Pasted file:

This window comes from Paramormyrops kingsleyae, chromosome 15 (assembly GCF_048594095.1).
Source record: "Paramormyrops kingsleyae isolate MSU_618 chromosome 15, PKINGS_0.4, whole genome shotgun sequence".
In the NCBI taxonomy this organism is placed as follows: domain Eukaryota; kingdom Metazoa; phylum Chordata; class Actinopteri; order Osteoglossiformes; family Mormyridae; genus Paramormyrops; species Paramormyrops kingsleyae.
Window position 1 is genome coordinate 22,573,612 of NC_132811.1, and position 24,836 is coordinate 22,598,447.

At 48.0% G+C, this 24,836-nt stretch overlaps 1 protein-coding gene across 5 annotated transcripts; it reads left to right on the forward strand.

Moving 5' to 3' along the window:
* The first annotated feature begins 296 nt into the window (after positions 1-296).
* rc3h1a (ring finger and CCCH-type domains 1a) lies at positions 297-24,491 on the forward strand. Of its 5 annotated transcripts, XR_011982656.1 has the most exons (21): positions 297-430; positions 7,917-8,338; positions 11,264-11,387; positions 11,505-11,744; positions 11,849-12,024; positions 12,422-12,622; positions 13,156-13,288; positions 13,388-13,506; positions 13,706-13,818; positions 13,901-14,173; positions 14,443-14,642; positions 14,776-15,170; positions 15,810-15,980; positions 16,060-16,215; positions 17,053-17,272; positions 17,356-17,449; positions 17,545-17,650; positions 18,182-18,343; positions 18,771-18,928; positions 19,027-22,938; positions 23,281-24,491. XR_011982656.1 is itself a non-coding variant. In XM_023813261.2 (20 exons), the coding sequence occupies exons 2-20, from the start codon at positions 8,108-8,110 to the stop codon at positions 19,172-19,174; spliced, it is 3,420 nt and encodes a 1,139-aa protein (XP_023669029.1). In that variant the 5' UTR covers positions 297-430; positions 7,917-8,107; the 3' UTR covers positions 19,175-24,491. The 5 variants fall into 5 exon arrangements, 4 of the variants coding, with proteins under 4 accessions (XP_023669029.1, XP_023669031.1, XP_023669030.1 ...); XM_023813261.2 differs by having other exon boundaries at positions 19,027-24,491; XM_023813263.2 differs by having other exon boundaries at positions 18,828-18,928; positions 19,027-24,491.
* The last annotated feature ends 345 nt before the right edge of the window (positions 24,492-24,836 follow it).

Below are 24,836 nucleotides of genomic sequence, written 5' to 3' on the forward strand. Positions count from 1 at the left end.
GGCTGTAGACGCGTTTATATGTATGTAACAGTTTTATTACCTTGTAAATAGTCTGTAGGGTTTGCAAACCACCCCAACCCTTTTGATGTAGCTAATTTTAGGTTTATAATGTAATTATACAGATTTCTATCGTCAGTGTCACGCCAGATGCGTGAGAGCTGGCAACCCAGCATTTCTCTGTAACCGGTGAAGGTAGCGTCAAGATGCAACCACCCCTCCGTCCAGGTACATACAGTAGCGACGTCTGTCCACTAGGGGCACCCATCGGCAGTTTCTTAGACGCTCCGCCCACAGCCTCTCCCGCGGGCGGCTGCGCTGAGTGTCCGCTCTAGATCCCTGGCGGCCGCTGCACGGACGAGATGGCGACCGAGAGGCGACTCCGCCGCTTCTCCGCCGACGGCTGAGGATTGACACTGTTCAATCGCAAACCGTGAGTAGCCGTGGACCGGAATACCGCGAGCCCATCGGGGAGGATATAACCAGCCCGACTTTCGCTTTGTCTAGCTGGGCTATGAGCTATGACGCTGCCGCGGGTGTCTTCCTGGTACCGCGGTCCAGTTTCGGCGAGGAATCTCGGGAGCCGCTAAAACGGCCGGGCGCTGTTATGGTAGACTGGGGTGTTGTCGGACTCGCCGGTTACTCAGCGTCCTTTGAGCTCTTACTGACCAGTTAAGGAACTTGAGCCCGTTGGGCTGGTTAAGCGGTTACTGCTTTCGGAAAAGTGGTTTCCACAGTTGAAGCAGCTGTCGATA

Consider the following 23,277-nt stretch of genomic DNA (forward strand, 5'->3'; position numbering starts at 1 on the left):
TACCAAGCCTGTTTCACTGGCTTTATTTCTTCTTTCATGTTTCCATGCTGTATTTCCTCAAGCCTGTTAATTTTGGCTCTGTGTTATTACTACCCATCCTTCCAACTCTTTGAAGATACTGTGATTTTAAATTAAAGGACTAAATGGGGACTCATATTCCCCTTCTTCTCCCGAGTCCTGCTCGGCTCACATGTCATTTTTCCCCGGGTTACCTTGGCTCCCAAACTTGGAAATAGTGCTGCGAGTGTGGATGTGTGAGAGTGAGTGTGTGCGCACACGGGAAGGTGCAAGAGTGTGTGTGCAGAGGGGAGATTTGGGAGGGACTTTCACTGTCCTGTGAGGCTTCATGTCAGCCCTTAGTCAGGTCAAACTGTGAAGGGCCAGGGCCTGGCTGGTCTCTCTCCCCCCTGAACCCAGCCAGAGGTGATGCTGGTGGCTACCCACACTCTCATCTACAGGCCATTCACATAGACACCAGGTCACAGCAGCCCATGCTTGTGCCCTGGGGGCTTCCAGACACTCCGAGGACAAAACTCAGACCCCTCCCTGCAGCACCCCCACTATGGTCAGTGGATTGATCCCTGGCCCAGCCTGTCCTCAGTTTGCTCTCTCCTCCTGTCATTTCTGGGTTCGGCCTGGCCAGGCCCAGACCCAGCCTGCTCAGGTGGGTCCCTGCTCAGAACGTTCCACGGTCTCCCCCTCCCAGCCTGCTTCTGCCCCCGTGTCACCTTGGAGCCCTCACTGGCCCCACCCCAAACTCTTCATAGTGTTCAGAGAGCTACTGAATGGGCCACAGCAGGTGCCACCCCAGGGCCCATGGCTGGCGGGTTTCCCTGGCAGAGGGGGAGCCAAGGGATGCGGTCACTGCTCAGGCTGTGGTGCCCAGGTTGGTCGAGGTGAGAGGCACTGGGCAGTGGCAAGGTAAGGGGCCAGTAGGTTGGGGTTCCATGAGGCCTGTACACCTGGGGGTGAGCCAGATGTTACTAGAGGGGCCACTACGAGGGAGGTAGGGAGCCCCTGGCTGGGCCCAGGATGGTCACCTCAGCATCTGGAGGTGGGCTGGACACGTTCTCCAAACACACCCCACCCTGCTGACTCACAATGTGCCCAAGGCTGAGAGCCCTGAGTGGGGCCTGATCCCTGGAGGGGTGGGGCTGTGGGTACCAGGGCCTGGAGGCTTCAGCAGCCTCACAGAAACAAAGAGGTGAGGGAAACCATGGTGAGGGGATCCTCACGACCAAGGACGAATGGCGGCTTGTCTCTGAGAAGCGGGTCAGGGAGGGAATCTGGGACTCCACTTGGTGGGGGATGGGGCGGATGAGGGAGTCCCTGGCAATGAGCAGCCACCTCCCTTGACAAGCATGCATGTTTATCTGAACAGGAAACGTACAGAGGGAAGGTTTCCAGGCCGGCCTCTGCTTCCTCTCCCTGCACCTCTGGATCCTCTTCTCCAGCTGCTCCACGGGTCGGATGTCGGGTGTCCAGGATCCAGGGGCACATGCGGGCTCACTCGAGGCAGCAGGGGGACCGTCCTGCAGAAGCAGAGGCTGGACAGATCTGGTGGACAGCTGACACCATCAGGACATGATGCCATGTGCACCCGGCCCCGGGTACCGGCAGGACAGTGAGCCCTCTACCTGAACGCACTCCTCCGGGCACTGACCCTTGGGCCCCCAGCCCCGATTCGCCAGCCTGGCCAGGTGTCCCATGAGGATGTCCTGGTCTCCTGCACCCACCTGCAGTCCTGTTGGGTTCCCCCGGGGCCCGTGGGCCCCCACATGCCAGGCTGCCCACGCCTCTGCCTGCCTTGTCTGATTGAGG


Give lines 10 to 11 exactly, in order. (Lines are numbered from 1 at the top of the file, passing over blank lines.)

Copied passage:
Below are 24,836 nucleotides of genomic sequence, written 5' to 3' on the forward strand. Positions count from 1 at the left end.
GGCTGTAGACGCGTTTATATGTATGTAACAGTTTTATTACCTTGTAAATAGTCTGTAGGGTTTGCAAACCACCCCAACCCTTTTGATGTAGCTAATTTTAGGTTTATAATGTAATTATACAGATTTCTATCGTCAGTGTCACGCCAGATGCGTGAGAGCTGGCAACCCAGCATTTCTCTGTAACCGGTGAAGGTAGCGTCAAGATGCAACCACCCCTCCGTCCAGGTACATACAGTAGCGACGTCTGTCCACTAGGGGCACCCATCGGCAGTTTCTTAGACGCTCCGCCCACAGCCTCTCCCGCGGGCGGCTGCGCTGAGTGTCCGCTCTAGATCCCTGGCGGCCGCTGCACGGACGAGATGGCGACCGAGAGGCGACTCCGCCGCTTCTCCGCCGACGGCTGAGGATTGACACTGTTCAATCGCAAACCGTGAGTAGCCGTGGACCGGAATACCGCGAGCCCATCGGGGAGGATATAACCAGCCCGACTTTCGCTTTGTCTAGCTGGGCTATGAGCTATGACGCTGCCGCGGGTGTCTTCCTGGTACCGCGGTCCAGTTTCGGCGAGGAATCTCGGGAGCCGCTAAAACGGCCGGGCGCTGTTATGGTAGACTGGGGTGTTGTCGGACTCGCCGGTTACTCAGCGTCCTTTGAGCTCTTACTGACCAGTTAAGGAACTTGAGCCCGTTGGGCTGGTTAAGCGGTTACTGCTTTCGGAAAAGTGGTTTCCACAGTTGAAGCAGCTGTCGATA